Learning Layers Awarded 2018-11-09Learning Layers Awarded 2018Tobias with the award

Celebrating the award winner Learning Layers

Firstly, let us do justice to both finalists – the two international projects and the teams involved – and for the fair competition. This was a good way to present European and international VET research at such an event.

Then, coming to our Learning Layers project: Why are we so happy that we got the award fror European research in the field of VET (vocational education and training)? Here I am speaking in particular for the partners of the Construction pilot – research partners, technical partners and application partners from the construction sector. I would like to raise the following arguments for us as award winners:

  1. A substantial part of Learning Layers pilot activities were carried out in the context of apprentice training for construction sector in North Germany. In this context the project was developing a digital toolset “Learning Toolbox” to support work process-oriented learning. Now, in the initial pilot context – the training centre Bau-ABC – the Learning Toolbox will be introduced to the training of all occupations.
  2. The co-design and tools deployment processes were carried out as participative Research & Development dialogue. In this dialogue practitioners, technical partners were developing tools that promote a culture of self-organised learning in different craft trades.
  3. The project organised training of trainers in such a way that they could act as promoters of innovation and adjust the use of tools to match their pedagogic priorities (self-organised search of knowledge within a wide set of resources vs. gradual extension of resources that are available for learner). The ‘theme room’ approach is being used in the further promotion of the tools by other trainers.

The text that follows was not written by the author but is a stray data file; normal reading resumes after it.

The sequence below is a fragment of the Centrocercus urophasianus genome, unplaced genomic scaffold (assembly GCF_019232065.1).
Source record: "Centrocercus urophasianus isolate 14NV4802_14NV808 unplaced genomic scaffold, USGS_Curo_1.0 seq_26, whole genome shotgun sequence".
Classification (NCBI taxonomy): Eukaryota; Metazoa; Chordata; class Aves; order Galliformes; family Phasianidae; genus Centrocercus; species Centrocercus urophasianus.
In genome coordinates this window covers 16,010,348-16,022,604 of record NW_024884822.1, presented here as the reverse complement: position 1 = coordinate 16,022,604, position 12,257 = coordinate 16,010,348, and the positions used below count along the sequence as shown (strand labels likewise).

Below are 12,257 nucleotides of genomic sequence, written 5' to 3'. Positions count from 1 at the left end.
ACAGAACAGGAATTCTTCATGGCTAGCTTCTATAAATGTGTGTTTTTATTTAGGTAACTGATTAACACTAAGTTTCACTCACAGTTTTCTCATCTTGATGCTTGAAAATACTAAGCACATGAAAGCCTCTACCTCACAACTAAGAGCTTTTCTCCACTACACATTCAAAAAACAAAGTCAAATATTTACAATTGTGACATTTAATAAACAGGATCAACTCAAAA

4. After the end of the Learning Layers project there have been several follow-up initiatives to spread the use of Learning Toolbox to support practice-based learning in Vocational and Higher Education (e.g. in Estonia and Spain). These pilots have involved also other sectors (e.g. education/training in healthcare and media occupations).
  5. A major spin-off arising from the Learning Layers is the use of Learning Toolbox as support for ePosters in conferences. This was started in the conferences for medical and dental education (AMEE, ADEE) and in the conference for technology-enhanced learning (ECTEL). Most recently the ePosters were piloted in the European Conference on Educational Research (ECER) in the network for research in vocational education and training (VETNET).

The points above make it clear that the Learning Layers project was not merely a theory-driven or a tool-driven project. Instead, the project took a high risk in launching open-ended co-design processes and was very much dependent on the cooperation with practitioners in the pilot sectors. Moreover, the tools that were developed in the project – notably the Learning Toolbox – reached the stage of viable products. But in order to bring them further as tools for regular use, additional efforts were needed by the tool developers, practitioners and supporting researchers. These efforts have pointed out to be successful and it was fortunate that reports on recent success were communicated in the event. Thus, the award was a recognition of all the work that contributed to our success. Now we can celebrate, next week we have to take further steps in our work.

More blogs to come …

Bringing Learning Toolbox to wider use in training for construction sector

November 5th, 2018 by Pekka Kamarainen

Last week I returned from my long sick leave. And I had immediately the possibility to attend a working meeting at the training centre Bau-ABC Rostrup. With this training centre we had worked in the EU-funded Learning Layers project many years to develop digital tools to support work process -oriented learning. During the project we reached the stage that Learning Toolbox (LTB) was ready as a viable product to support training and learning processes. The pilot testing in the final phase of the project proved that trainers and apprentices can use the toolset in their training processes. Yet, there were several practical issues that slowed down a wider use of the LTB. Thus, the trainers that had been involved in the pilot testing kept on using the toolset but a wider use was delayed.